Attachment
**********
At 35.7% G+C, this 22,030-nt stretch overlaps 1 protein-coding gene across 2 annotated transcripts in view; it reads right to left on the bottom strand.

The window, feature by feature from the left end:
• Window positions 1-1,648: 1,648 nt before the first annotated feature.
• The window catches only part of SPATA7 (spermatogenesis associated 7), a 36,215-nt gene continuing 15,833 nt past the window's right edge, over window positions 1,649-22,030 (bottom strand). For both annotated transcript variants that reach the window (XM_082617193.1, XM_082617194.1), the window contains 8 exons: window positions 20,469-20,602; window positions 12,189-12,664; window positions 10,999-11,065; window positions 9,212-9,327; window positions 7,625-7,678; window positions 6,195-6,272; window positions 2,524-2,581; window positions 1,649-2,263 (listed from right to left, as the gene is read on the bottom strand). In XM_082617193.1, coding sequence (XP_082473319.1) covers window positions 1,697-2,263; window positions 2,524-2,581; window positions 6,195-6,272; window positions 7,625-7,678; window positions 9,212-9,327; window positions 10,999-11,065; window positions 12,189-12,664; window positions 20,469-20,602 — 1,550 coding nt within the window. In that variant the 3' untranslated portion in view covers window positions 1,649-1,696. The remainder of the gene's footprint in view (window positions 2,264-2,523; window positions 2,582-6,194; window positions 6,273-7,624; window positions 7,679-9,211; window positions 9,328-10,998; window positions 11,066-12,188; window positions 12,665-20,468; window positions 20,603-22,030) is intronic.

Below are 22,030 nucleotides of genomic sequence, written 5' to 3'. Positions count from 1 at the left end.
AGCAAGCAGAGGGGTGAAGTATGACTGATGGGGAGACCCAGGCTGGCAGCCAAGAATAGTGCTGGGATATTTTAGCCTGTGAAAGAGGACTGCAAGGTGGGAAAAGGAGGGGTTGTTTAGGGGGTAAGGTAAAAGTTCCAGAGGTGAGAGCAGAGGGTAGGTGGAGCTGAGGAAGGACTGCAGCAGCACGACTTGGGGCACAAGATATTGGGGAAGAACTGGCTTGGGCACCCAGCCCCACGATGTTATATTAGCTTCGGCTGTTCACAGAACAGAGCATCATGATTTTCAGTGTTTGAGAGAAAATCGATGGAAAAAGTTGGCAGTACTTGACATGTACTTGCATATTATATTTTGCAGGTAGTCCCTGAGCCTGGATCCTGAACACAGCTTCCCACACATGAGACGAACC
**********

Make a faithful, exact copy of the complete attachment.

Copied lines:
At 35.7% G+C, this 22,030-nt stretch overlaps 1 protein-coding gene across 2 annotated transcripts in view; it reads right to left on the bottom strand.

The window, feature by feature from the left end:
• Window positions 1-1,648: 1,648 nt before the first annotated feature.
• The window catches only part of SPATA7 (spermatogenesis associated 7), a 36,215-nt gene continuing 15,833 nt past the window's right edge, over window positions 1,649-22,030 (bottom strand). For both annotated transcript variants that reach the window (XM_082617193.1, XM_082617194.1), the window contains 8 exons: window positions 20,469-20,602; window positions 12,189-12,664; window positions 10,999-11,065; window positions 9,212-9,327; window positions 7,625-7,678; window positions 6,195-6,272; window positions 2,524-2,581; window positions 1,649-2,263 (listed from right to left, as the gene is read on the bottom strand). In XM_082617193.1, coding sequence (XP_082473319.1) covers window positions 1,697-2,263; window positions 2,524-2,581; window positions 6,195-6,272; window positions 7,625-7,678; window positions 9,212-9,327; window positions 10,999-11,065; window positions 12,189-12,664; window positions 20,469-20,602 — 1,550 coding nt within the window. In that variant the 3' untranslated portion in view covers window positions 1,649-1,696. The remainder of the gene's footprint in view (window positions 2,264-2,523; window positions 2,582-6,194; window positions 6,273-7,624; window positions 7,679-9,211; window positions 9,328-10,998; window positions 11,066-12,188; window positions 12,665-20,468; window positions 20,603-22,030) is intronic.

Below are 22,030 nucleotides of genomic sequence, written 5' to 3'. Positions count from 1 at the left end.
AGCAAGCAGAGGGGTGAAGTATGACTGATGGGGAGACCCAGGCTGGCAGCCAAGAATAGTGCTGGGATATTTTAGCCTGTGAAAGAGGACTGCAAGGTGGGAAAAGGAGGGGTTGTTTAGGGGGTAAGGTAAAAGTTCCAGAGGTGAGAGCAGAGGGTAGGTGGAGCTGAGGAAGGACTGCAGCAGCACGACTTGGGGCACAAGATATTGGGGAAGAACTGGCTTGGGCACCCAGCCCCACGATGTTATATTAGCTTCGGCTGTTCACAGAACAGAGCATCATGATTTTCAGTGTTTGAGAGAAAATCGATGGAAAAAGTTGGCAGTACTTGACATGTACTTGCATATTATATTTTGCAGGTAGTCCCTGAGCCTGGATCCTGAACACAGCTTCCCACACATGAGACGAACC